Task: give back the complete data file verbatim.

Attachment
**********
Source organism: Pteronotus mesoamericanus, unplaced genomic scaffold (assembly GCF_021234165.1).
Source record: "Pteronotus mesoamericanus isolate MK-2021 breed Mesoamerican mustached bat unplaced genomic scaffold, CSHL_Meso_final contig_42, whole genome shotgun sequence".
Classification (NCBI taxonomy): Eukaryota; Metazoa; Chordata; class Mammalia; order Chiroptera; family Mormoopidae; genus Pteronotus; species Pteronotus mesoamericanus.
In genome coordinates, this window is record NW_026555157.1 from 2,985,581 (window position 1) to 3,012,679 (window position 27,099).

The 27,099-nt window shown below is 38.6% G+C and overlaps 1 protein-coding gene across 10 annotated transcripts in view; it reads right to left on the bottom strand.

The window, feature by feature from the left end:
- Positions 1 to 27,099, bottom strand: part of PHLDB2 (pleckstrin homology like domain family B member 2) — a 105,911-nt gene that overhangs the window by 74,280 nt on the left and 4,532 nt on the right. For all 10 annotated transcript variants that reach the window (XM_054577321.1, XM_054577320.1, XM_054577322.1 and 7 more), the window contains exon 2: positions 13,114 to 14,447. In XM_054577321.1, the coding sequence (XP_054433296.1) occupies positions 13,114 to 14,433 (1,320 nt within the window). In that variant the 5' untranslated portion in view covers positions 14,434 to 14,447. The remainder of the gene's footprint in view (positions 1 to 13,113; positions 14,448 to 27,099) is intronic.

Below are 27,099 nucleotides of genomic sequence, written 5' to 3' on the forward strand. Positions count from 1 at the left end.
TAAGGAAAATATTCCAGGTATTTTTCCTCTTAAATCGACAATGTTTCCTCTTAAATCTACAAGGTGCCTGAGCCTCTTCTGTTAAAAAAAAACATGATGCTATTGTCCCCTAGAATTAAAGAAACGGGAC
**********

Source organism: Pteronotus mesoamericanus, unplaced genomic scaffold (assembly GCF_021234165.1).
Source record: "Pteronotus mesoamericanus isolate MK-2021 breed Mesoamerican mustached bat unplaced genomic scaffold, CSHL_Meso_final contig_42, whole genome shotgun sequence".
Classification (NCBI taxonomy): Eukaryota; Metazoa; Chordata; class Mammalia; order Chiroptera; family Mormoopidae; genus Pteronotus; species Pteronotus mesoamericanus.
In genome coordinates, this window is record NW_026555157.1 from 2,985,581 (window position 1) to 3,012,679 (window position 27,099).

The 27,099-nt window shown below is 38.6% G+C and overlaps 1 protein-coding gene across 10 annotated transcripts in view; it reads right to left on the bottom strand.

The window, feature by feature from the left end:
- Positions 1 to 27,099, bottom strand: part of PHLDB2 (pleckstrin homology like domain family B member 2) — a 105,911-nt gene that overhangs the window by 74,280 nt on the left and 4,532 nt on the right. For all 10 annotated transcript variants that reach the window (XM_054577321.1, XM_054577320.1, XM_054577322.1 and 7 more), the window contains exon 2: positions 13,114 to 14,447. In XM_054577321.1, the coding sequence (XP_054433296.1) occupies positions 13,114 to 14,433 (1,320 nt within the window). In that variant the 5' untranslated portion in view covers positions 14,434 to 14,447. The remainder of the gene's footprint in view (positions 1 to 13,113; positions 14,448 to 27,099) is intronic.

Below are 27,099 nucleotides of genomic sequence, written 5' to 3' on the forward strand. Positions count from 1 at the left end.
TAAGGAAAATATTCCAGGTATTTTTCCTCTTAAATCGACAATGTTTCCTCTTAAATCTACAAGGTGCCTGAGCCTCTTCTGTTAAAAAAAAACATGATGCTATTGTCCCCTAGAATTAAAGAAACGGGAC